Gundlach Warns Stay Away From Gold ETFs: "What Happens If Everyone Wants Delivery"

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by Tyler Durden
Friday, Apr 10, 2020 - 07:30 AM

The internal mechanics of the gold market are again showing strains under this rally. The gap between New York futures and spot prices in London is still elevated, a sign of lingering concern over future supply of the physical form of the metal.

While investors continue to seek gold as a haven, it’s still difficult to ship bullion around the world due to coronavirus-related restrictions, sending futures prices even higher.

As Bloomberg reports, until recently, that was unheard of in a metal that’s so utterly fungible, so easy to transport and where trade channels are so deeply established. But with planes grounded and refining capacity severely restricted, don’t expect the arbitrage to break down immediately.

“People are paying the premiums over in the physical market and I think it’s rolling into the futures,” said Peter Thomas, a senior vice president at Chicago-based broker Zaner Group.

“It’s safe-haven buying. People are scared.”

As The Fed unleashed its "we'll buy any old crap" policy today, gold prices hit a new cycle high...

As demand shows no sign of slowing...

“Unprecedented monetary and fiscal stimulus, negative yielding debt and low interest rates for longer imply gold will continue to attract a flight to safety and quality,” Suki Cooper, precious metals analyst at Standard Chartered Plc, said in a note.

The unprecedented action by The Fed (and Treasury) has begun to raise doubts about the sovereign credit risk of the US...

And has sparked huge inflows into the major gold ETFs as investors seek safe-havens...

In fact, gold holdings across all known gold ETFs has exploded higher in 10 of the last 11 months since The Fed started its 'NotQE' rejuvenation of the repo markets...

This massive flow into ETFs combined with the internal gold market strain has spooked one major investor - DoubleLine Capital CEO Jeffrey Gundlach - who recently warned investors piling into gold-backed ETFs:

Don’t think you’ll get the physical metal back.

While ETFs such as GLD are backed by physical gold, the process for an individual investor to acquire the actual bullion isn’t as simple as selling shares of the ETF.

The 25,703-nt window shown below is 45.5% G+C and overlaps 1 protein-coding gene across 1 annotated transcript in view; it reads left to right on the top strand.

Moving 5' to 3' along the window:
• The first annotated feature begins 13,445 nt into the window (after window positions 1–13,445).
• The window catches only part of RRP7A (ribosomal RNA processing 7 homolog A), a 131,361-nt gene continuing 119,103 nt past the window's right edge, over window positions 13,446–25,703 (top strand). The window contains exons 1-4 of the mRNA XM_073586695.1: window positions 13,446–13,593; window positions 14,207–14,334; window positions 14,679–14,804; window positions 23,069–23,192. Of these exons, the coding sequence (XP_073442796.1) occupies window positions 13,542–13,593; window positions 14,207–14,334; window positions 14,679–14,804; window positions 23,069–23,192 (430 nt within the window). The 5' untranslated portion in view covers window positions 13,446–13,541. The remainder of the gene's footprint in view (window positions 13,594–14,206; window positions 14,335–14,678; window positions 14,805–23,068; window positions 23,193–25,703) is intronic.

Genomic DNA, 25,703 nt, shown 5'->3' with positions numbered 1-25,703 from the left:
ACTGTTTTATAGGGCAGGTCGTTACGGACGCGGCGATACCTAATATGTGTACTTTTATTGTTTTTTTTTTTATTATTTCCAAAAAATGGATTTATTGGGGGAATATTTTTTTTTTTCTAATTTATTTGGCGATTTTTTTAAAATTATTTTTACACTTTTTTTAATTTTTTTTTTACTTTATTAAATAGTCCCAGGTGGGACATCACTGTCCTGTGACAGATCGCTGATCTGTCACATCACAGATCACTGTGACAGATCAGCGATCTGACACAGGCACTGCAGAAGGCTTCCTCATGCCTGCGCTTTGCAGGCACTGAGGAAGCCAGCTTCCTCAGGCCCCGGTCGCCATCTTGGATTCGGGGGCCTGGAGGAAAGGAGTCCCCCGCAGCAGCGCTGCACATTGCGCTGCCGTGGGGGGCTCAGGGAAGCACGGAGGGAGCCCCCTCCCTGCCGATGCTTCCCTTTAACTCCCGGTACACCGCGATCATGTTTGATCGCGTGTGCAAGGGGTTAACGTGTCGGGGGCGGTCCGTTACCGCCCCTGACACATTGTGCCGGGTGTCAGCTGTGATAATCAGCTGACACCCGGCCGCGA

In fact, as Olivier Garret detailed previously, you may be surprised to learn gold ETFs don’t give you exposure to gold - but, it’s true.

The GLD prospectus states “GLD represents fractional, undivided interest in the Trust.” When you invest in a gold ETF, you are buying shares of the Trustee. Basically, you are a shareholder of the trust, not a gold holder.

As such, GLD shares represent a paper claim on gold, not gold itself. This negates a major reason for owning it - protection during crises. If the economy collapsed and brought down a part of the financial system with it, the Trustee will settle your claim in cash, not gold.

The real irony is the price of gold could be skyrocketing and the ETFs could be going bankrupt at the same time.

Given these issues, long-term investors would be wise to avoid gold ETFs.

“Paper gold” ETFs are little more than speculative vehicles, Gundlach said, and buyers should be aware that holding shares doesn’t amount to having gold bars.

“What happens if physical gold is in short supply and everyone wants to take delivery of their paper gold?” Gundlach said.

“They can’t squeeze blood out of a stone.”

As Bloomberg reports, the process of swapping GLD shares for physical gold sits “outside of normal dealings,” according to State Street Global Advisors head of ETF research Matthew Bartolini.

Bank of New York Mellon, the fund’s trustee, doesn’t interact with the public but only with middlemen known as authorized participants - traders who channel assets in and out of the fund. An investor would have to work with one of GLD’s APs to acquire gold, he said.

“An individual investor wishing to exchange the Trust’s shares for physical gold would have to come to the appropriate arrangements with his or her broker and an authorized participant to receive the gold bars,” Bartolini wrote in an email.

Now that sounds very straightforward eh?

E.B. Tucker, director of Metalla Royalty & Streaming, told the news site Kitco that “there’s maybe around $100 of paper gold trading for every ounce of real gold that’s in New York vaults.”

Unlike physical gold bullion - which is a tangible asset - ETFs are a financial product that have counterparty risk. Counterparty risk is present when there’s a possibility the other party in an agreement will default or fail to live up to their obligations.

In fact, one of gold’s primary benefits is being the only financial asset that is not simultaneously somebody else’s liability. Therefore, these ETFs are a poor substitute.

“Before this is over, gold is going to go up a lot,” commodity investor Jim Rogers said by phone from Singapore.

“Whenever people lose confidence in money and in governments, they always buy gold and silver.”

There is one group of market participants that refuse to use "paper" gold to get exposure to the counterparty risk-free hedge for political idiocy... the world's sovereign reserve funds...

“Central banks have officially lost control of their most powerful policy tools,” said Roy Sebag, chief executive officer and founder of Goldmoney Inc., a precious-metal investment firm with $2 billion in assets.

“It is against this macroeconomic sea change that gold will thrive as the money par excellence.”

Is it any wonder that physical gold is in shortage (and trading at a premium)?